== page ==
Why Are Public Defenders So Overworked?
The sixth amendment to the constitution guarantees all citizens the right to an attorney if or when they face criminal charges in court. According to Michael Skinner, private defense attorneys are your best bet for achieving a desirable outcome. However, according to the BJS, a significant portion of criminality and victimization is concentrated on the lower end of the socioeconomic spectrum, which places a private defense out of reach for many Americans. If you cannot afford to hire your own lawyer, the court will appoint a criminal defense lawyer to represent you – a public defender.
These appointed attorneys, called public defenders, are among the most in demand lawyers in the legal profession today. They also are some of the busiest and often work much longer hours than their counterparts in private practice. You can appreciate why they are so busy by understanding the constraints of their jobs and the importance they play in the lives of criminal defendants.
Lawyers in private practice have the luxury of picking and choosing the number of clients they represent. When they get backlogged with work, they can reduce their client load or close off their practices until they get caught up on their cases.
Public defenders do not have this luxury and instead must take the clients assigned to them by the public defender’s office. Many of these attorneys will represent several dozen clients or more throughout the year and upwards of five or six at a single time, mostly for drug offenses. This case load means that public defenders work long hours and sometimes do not get a day off even on the weekends.
Public defenders are also busier than private attorneys because they have fewer funds with which to build a criminal defense for clients. Their office may allot them a fraction of the money that private practice lawyers have available to them. They cannot charge by the hour or demand a retainer fee as their counterparts in the private legal sector.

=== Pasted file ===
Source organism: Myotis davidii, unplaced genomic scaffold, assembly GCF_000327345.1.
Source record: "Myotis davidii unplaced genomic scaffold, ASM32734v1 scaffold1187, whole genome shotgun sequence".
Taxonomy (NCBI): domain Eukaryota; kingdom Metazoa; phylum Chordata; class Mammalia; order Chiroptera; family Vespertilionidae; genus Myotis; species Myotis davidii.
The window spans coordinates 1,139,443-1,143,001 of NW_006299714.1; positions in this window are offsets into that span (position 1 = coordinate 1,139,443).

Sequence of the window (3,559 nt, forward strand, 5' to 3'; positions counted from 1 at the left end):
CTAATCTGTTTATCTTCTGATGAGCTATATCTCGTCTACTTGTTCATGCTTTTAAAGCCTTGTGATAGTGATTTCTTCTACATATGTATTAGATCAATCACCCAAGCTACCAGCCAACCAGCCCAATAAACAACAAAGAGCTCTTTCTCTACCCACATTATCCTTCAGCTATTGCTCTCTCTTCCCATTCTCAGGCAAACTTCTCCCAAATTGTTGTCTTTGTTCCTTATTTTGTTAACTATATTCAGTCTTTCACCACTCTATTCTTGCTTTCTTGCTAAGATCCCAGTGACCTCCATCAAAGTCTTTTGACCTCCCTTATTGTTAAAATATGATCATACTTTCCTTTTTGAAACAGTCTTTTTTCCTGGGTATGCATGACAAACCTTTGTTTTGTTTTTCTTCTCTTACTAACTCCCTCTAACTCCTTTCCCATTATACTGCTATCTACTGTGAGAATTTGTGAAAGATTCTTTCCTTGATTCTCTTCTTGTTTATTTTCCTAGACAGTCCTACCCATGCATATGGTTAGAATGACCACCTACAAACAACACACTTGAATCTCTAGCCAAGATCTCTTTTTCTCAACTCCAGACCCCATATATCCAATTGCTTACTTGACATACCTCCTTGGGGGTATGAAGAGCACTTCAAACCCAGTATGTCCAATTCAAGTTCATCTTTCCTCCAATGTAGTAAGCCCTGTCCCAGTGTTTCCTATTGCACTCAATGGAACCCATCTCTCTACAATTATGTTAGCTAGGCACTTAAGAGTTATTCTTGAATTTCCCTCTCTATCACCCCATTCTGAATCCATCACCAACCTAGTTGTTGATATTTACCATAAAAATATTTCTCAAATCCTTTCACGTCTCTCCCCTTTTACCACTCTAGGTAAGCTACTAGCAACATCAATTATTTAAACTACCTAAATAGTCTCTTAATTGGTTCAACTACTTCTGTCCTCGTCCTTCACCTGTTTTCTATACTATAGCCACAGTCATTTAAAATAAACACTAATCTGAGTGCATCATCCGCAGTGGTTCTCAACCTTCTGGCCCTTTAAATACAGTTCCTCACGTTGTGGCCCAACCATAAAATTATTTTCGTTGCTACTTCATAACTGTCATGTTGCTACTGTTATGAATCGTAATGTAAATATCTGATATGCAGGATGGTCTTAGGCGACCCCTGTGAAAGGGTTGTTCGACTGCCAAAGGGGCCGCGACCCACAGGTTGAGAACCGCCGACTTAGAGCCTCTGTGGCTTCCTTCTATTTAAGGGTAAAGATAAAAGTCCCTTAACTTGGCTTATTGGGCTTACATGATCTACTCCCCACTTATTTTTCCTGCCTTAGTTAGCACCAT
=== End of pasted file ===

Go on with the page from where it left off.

Even so, they are obliged to do the best they can with what the PD office has given to them to spend. They have to work harder and be more resourceful with those funds when defending their clients.
Finally, public defenders keep themselves busy because many use their time in the PD office as a formal training experience. They want to learn the proverbial ropes of defending clients before moving onto private practice. When they stay busy and gain expertise, they have more impressive resumes to present to law firms to which they apply for jobs.
A basic rule of economics is that, for any scarce good, you can have two of the following three things: affordability, universality, and quality. Just two. As long as the United States furnishes universal access to public defenders at little or no cost, there will be shortages. However, we can alleviate some of the stress on these overworked, underpaid heroes by reworking criminal codes to treat drug crimes as health crises, rather than criminal acts.
Public defenders often work more hours and do more with less money than lawyers who have their own private practices or work for law firms. However, these attorneys are also important in fulfilling the Constitutional rights guaranteed to everyone.